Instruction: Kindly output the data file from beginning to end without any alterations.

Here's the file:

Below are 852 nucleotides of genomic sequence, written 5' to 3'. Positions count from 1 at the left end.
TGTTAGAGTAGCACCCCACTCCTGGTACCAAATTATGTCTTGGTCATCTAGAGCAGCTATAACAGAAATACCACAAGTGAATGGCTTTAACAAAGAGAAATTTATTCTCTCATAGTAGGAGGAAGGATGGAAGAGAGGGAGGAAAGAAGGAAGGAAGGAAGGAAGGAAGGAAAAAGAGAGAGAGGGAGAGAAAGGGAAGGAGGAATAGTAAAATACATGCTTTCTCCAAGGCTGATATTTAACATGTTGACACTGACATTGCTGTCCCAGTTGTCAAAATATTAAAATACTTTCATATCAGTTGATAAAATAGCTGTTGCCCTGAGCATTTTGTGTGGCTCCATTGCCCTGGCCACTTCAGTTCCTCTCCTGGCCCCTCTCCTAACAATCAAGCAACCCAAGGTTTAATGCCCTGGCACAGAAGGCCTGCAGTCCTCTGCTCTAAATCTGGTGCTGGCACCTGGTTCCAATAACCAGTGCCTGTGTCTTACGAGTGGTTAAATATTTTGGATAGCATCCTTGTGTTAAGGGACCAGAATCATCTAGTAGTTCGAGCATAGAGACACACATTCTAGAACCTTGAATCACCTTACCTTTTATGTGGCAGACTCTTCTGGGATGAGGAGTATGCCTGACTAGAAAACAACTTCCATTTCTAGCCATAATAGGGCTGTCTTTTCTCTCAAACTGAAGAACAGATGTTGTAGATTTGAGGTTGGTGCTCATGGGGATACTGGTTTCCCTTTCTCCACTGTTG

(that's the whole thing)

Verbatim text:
Below are 852 nucleotides of genomic sequence, written 5' to 3'. Positions count from 1 at the left end.
TGTTAGAGTAGCACCCCACTCCTGGTACCAAATTATGTCTTGGTCATCTAGAGCAGCTATAACAGAAATACCACAAGTGAATGGCTTTAACAAAGAGAAATTTATTCTCTCATAGTAGGAGGAAGGATGGAAGAGAGGGAGGAAAGAAGGAAGGAAGGAAGGAAGGAAGGAAAAAGAGAGAGAGGGAGAGAAAGGGAAGGAGGAATAGTAAAATACATGCTTTCTCCAAGGCTGATATTTAACATGTTGACACTGACATTGCTGTCCCAGTTGTCAAAATATTAAAATACTTTCATATCAGTTGATAAAATAGCTGTTGCCCTGAGCATTTTGTGTGGCTCCATTGCCCTGGCCACTTCAGTTCCTCTCCTGGCCCCTCTCCTAACAATCAAGCAACCCAAGGTTTAATGCCCTGGCACAGAAGGCCTGCAGTCCTCTGCTCTAAATCTGGTGCTGGCACCTGGTTCCAATAACCAGTGCCTGTGTCTTACGAGTGGTTAAATATTTTGGATAGCATCCTTGTGTTAAGGGACCAGAATCATCTAGTAGTTCGAGCATAGAGACACACATTCTAGAACCTTGAATCACCTTACCTTTTATGTGGCAGACTCTTCTGGGATGAGGAGTATGCCTGACTAGAAAACAACTTCCATTTCTAGCCATAATAGGGCTGTCTTTTCTCTCAAACTGAAGAACAGATGTTGTAGATTTGAGGTTGGTGCTCATGGGGATACTGGTTTCCCTTTCTCCACTGTTG